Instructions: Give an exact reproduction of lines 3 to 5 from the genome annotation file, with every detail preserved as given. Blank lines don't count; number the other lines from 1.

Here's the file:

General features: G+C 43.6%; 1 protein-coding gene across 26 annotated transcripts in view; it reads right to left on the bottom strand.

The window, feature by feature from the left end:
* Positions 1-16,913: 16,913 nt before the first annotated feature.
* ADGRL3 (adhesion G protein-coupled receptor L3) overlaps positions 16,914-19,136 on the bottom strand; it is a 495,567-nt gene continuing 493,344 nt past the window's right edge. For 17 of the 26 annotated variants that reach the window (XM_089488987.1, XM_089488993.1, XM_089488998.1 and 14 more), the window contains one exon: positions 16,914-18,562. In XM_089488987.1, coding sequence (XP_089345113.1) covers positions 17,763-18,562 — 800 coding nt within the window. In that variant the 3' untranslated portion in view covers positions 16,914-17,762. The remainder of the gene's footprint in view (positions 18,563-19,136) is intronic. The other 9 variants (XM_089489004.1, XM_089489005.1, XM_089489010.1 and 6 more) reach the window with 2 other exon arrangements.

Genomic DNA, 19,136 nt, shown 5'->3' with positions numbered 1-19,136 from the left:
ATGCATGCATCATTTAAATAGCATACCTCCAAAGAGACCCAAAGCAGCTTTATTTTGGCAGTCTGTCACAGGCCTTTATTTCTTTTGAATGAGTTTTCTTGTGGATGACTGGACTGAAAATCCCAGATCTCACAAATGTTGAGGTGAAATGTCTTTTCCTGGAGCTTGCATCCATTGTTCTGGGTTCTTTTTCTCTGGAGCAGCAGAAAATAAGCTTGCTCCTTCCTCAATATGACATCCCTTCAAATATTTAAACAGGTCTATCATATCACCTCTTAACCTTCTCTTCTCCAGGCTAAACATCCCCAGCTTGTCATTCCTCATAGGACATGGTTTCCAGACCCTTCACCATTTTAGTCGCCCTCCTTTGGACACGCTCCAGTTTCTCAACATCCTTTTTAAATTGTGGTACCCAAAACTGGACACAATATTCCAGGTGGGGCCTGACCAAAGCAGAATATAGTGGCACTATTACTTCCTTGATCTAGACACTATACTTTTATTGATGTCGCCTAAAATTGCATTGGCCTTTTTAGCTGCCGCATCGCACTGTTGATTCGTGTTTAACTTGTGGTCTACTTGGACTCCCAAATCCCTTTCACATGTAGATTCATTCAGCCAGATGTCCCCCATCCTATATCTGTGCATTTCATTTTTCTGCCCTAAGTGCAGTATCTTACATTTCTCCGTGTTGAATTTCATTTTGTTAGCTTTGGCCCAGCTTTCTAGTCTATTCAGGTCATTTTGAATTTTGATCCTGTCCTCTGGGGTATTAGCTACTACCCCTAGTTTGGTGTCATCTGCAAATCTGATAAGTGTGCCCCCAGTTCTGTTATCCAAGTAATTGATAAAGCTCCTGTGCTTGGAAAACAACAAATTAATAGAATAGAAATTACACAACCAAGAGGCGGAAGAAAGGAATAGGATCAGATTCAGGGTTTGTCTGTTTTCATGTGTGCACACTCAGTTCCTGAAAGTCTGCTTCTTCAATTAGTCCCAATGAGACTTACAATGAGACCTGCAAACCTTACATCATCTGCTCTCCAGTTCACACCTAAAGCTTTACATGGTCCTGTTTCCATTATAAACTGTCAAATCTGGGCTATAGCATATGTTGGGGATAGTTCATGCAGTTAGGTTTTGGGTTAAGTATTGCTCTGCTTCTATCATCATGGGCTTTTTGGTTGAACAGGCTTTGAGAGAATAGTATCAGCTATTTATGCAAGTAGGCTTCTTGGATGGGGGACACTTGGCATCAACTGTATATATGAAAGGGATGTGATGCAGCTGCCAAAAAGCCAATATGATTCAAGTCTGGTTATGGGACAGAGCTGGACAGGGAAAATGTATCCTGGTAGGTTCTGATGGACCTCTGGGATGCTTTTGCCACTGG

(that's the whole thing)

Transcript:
* Positions 1-16,913: 16,913 nt before the first annotated feature.
* ADGRL3 (adhesion G protein-coupled receptor L3) overlaps positions 16,914-19,136 on the bottom strand; it is a 495,567-nt gene continuing 493,344 nt past the window's right edge. For 17 of the 26 annotated variants that reach the window (XM_089488987.1, XM_089488993.1, XM_089488998.1 and 14 more), the window contains one exon: positions 16,914-18,562. In XM_089488987.1, coding sequence (XP_089345113.1) covers positions 17,763-18,562 — 800 coding nt within the window. In that variant the 3' untranslated portion in view covers positions 16,914-17,762. The remainder of the gene's footprint in view (positions 18,563-19,136) is intronic. The other 9 variants (XM_089489004.1, XM_089489005.1, XM_089489010.1 and 6 more) reach the window with 2 other exon arrangements.

Genomic DNA, 19,136 nt, shown 5'->3' with positions numbered 1-19,136 from the left: